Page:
Science, Tech & Environment

These scientists are drilling a deep hole into the bottom of the Indian Ocean. Here’s why.

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A Gabbro crustal core sample brought up by the JOIDES Resolution Indian Ridge Moho expedition.

Credit:

Courtesy of JOIDES Resolution

Deep in the Indian Ocean, far off the southeast coast of South Africa, there is a drill digging its way into the ocean floor of the underwater Atlantis Bank. 

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This story is based on a radio interview. Listen to the full interview.

A team of scientists aboard the research vessel JOIDES Resolution has been operating the drill since December, and they’re hoping to eventually break through the Earth’s crust and bore down into the mantle.

“We're about a half mile down and drilling ahead,” says geologist Henry Dick, co-chief scientist of the expedition. 

Dick and his colleagues are hoping to collect samples of the crust and eventually of the mantle, opening the door to a huge lack of scientific knowledge about what actually lies beneath the Earth’s crust.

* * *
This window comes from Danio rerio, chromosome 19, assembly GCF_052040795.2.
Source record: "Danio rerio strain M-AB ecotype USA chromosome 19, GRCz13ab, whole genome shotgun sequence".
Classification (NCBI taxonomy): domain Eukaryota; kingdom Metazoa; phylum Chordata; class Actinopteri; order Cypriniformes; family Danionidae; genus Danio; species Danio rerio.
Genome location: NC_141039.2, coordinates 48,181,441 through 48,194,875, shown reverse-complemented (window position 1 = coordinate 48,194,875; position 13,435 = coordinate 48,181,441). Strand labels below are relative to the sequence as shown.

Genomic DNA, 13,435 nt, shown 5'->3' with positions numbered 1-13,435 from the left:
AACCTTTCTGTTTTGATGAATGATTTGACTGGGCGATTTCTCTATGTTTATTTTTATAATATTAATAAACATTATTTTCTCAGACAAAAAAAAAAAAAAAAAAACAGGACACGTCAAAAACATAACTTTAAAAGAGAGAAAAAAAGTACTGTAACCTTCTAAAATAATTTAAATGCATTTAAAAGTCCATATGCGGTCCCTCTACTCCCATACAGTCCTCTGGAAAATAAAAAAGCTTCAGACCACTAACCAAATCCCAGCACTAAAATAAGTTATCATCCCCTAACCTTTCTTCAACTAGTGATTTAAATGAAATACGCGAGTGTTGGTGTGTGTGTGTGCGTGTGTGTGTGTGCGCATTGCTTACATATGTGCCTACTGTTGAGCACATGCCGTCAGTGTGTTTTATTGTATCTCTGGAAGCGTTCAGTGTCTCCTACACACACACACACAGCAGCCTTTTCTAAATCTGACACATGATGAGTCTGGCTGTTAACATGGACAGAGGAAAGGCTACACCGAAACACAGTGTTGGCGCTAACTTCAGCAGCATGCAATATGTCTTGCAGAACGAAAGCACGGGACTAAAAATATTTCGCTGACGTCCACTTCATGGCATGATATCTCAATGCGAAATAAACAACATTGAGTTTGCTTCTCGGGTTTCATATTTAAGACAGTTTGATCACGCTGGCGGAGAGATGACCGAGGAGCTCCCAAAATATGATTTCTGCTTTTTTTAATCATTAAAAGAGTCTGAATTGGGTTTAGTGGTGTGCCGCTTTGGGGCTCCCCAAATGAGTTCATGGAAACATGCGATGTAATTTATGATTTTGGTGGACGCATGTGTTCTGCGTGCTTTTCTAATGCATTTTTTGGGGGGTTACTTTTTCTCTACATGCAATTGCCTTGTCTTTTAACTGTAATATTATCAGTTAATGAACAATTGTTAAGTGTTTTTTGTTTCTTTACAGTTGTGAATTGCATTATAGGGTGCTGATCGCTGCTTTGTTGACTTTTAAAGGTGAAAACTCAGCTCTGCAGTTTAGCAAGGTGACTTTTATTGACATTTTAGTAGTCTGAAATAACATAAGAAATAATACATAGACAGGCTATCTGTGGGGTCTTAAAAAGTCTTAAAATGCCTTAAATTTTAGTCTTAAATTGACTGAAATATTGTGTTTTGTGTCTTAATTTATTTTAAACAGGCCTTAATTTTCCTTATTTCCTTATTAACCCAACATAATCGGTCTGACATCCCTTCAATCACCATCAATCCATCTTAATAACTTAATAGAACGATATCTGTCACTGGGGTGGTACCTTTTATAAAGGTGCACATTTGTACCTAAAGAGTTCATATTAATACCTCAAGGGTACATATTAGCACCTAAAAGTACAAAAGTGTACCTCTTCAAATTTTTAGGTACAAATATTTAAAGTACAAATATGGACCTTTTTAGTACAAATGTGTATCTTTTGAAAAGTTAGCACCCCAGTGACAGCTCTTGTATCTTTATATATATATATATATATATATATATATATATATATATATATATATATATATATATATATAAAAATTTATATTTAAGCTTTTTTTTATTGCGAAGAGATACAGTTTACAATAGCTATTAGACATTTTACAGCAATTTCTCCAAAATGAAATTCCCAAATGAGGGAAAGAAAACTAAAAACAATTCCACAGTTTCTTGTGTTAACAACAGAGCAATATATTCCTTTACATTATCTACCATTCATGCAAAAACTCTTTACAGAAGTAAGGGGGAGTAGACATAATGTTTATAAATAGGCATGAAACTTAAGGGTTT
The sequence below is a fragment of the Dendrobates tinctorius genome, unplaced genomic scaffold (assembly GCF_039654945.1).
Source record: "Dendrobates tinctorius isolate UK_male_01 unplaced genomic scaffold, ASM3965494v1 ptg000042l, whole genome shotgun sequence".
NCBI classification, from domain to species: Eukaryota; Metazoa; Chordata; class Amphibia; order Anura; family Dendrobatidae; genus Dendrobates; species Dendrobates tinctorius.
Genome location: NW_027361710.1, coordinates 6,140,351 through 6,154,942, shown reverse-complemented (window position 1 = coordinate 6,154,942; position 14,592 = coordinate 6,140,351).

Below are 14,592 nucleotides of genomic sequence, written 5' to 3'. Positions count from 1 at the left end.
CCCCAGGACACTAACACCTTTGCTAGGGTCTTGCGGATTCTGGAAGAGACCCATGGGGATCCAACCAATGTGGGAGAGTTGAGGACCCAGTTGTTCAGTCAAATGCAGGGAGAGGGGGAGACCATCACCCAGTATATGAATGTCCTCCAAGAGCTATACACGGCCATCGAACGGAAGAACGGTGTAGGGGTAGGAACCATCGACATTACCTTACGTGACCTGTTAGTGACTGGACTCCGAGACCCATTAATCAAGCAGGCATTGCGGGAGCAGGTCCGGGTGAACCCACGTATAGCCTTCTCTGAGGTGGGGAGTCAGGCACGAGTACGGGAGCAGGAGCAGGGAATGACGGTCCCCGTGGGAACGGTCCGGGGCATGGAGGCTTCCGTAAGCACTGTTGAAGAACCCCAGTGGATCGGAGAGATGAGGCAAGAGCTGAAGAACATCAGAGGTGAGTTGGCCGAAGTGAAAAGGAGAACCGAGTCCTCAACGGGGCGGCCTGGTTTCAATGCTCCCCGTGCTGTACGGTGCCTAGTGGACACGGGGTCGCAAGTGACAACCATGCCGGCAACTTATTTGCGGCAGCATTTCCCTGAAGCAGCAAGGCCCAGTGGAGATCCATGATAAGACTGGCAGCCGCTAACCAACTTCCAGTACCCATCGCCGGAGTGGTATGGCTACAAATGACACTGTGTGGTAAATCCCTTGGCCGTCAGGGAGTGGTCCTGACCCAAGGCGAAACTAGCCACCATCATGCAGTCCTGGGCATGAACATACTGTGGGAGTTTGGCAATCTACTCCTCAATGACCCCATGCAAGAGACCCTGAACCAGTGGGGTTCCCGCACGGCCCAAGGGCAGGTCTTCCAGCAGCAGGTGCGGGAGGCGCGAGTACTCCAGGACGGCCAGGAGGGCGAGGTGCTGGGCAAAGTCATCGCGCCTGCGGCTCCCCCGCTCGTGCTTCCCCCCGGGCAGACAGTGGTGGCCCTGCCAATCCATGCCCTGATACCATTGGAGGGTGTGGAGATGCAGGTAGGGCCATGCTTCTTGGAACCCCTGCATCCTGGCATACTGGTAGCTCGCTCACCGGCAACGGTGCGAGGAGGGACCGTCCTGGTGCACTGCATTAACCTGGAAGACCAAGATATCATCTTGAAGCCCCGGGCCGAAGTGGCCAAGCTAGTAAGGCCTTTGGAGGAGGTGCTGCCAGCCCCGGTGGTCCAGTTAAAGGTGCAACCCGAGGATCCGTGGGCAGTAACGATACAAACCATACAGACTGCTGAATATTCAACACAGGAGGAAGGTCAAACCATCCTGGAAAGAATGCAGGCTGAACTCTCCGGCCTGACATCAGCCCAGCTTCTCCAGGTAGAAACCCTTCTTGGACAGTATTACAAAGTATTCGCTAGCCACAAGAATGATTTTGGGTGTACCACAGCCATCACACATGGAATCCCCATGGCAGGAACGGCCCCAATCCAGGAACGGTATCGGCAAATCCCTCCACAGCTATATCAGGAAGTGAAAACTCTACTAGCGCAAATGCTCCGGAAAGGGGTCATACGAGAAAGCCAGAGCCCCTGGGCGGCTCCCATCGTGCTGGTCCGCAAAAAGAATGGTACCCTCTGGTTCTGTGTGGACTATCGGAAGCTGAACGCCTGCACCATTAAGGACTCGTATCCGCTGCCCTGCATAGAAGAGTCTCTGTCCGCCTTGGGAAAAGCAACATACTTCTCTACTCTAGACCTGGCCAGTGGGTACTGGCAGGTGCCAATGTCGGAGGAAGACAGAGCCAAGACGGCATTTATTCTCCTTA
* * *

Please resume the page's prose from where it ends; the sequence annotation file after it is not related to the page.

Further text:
“The ocean crust comprises three-fifths of the Earth's crust,” Dick says. “And yet in all that crust most of it is lower crust and we only have two holes into it — one in the Atlantic and one into the Indian Ocean — that are of any significance at all. And we haven't drilled more than about a third of the way through it. And, you know, when you're talking about the composition of three-fifths of the Earth's crust, that's kind of a big gap in our learning.”

They’re also hoping to figure out whether there’s anything alive buried deep in the high-pressure environment under the Earth’s crust. 

“We've got a couple of bio geochemists on board who are busy assessing the rocks for microbes and fungi and other things and they do find a few,” Dick says, “But the hope is, the thought is, that if we have a lot of altered metal rock down there that creates hydrogen gas which in turn reacts with sea water to form methane — and bugs can live off of methane -— we're thinking that there may be a hidden planetary biosphere beneath the Earth's crust out in the oceans.”

The expedition is also challenging long-held textbook ideas about what exactly the earth’s crust and mantel may look like. 

“Since we've been working here in the Indian Ocean now for the last 15 years, we’ve discovered that large parts of the sea floor have no crust,” Dick says, “The mantel's directly exposed to the sea floor.”

The scientists hope to continue drilling for another 100 meters during their current expedition. In another two to five years, they want to come back and drill another mile deeper.

This article is based on an interview that aired on PRI's Science Friday.